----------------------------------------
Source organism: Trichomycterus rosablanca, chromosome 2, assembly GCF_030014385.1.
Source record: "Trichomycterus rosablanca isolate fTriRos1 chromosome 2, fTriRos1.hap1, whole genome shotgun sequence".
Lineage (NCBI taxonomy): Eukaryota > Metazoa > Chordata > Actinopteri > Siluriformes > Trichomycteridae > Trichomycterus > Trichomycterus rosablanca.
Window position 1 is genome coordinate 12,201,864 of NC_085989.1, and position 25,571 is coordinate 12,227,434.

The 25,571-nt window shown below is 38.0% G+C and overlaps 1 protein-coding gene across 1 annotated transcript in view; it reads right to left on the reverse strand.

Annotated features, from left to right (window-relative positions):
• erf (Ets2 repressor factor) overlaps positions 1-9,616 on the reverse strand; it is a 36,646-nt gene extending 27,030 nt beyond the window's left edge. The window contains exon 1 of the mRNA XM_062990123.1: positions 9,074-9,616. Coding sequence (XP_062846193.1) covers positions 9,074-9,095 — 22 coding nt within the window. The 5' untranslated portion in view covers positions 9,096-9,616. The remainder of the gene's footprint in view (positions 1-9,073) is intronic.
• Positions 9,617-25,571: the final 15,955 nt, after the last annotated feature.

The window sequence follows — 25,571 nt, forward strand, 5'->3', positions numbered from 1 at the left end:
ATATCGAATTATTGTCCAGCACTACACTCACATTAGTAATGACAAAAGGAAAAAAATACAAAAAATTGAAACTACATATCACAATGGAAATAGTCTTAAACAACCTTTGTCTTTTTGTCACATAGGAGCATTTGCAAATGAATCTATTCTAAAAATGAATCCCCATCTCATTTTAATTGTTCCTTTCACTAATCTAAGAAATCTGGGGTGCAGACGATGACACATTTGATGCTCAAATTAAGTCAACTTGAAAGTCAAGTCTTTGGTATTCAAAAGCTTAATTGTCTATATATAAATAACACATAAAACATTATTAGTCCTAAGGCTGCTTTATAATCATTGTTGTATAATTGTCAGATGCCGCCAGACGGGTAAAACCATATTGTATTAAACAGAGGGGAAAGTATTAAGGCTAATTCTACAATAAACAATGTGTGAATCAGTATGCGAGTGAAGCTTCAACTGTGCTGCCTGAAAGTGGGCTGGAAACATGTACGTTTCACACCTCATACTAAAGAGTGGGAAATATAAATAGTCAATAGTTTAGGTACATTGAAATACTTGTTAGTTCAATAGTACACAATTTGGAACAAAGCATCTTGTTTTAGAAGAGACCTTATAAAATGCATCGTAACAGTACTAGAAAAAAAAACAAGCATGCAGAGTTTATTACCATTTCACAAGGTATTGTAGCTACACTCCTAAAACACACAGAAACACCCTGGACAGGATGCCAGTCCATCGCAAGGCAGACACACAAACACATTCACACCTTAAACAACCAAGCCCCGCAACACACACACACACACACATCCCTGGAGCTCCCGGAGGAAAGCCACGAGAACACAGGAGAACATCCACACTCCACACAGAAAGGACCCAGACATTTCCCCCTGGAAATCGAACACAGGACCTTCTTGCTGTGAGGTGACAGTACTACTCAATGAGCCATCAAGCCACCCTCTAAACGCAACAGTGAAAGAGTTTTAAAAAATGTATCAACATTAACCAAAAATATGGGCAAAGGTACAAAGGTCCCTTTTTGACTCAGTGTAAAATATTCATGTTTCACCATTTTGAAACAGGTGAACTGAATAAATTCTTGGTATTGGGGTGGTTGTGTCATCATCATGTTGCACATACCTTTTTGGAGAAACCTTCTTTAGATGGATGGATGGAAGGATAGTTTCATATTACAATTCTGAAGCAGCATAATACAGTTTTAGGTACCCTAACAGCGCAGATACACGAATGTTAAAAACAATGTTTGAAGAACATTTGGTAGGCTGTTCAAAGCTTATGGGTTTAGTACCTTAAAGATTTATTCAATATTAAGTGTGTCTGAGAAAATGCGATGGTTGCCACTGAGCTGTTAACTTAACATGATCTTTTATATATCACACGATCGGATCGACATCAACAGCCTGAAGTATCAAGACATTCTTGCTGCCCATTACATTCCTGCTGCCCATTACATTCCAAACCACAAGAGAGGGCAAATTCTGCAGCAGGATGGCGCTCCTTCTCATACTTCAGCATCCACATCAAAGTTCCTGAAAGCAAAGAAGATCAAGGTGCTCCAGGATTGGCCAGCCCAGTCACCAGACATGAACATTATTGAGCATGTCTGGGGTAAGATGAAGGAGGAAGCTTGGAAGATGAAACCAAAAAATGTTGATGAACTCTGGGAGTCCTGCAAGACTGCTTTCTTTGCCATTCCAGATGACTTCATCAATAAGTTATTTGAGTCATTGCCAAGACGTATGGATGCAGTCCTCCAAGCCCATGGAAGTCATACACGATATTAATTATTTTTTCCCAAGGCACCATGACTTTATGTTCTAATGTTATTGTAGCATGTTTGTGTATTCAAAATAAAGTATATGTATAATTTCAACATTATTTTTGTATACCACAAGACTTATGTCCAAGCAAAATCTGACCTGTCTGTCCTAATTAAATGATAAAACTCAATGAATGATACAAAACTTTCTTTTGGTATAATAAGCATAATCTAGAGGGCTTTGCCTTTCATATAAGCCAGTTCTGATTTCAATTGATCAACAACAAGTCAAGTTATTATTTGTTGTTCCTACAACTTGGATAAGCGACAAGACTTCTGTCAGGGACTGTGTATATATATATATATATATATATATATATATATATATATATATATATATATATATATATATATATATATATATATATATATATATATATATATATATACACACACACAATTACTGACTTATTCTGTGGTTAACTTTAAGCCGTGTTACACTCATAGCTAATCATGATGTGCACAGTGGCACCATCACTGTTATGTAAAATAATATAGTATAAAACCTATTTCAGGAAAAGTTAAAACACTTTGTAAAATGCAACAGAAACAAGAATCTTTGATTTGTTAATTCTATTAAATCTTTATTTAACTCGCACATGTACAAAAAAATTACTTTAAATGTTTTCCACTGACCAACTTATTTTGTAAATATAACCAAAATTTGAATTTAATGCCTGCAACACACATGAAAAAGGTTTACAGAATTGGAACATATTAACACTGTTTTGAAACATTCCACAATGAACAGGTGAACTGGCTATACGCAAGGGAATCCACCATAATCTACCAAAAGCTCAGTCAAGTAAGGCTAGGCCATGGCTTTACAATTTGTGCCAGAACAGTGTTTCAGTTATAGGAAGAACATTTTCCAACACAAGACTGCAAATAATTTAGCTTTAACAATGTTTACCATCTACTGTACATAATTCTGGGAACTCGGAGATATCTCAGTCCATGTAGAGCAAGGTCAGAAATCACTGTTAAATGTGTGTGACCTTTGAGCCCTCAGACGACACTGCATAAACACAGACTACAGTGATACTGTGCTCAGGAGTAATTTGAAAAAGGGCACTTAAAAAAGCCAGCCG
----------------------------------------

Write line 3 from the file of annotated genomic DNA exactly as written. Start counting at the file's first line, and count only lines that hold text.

Lineage (NCBI taxonomy): Eukaryota > Metazoa > Chordata > Actinopteri > Siluriformes > Trichomycteridae > Trichomycterus > Trichomycterus rosablanca.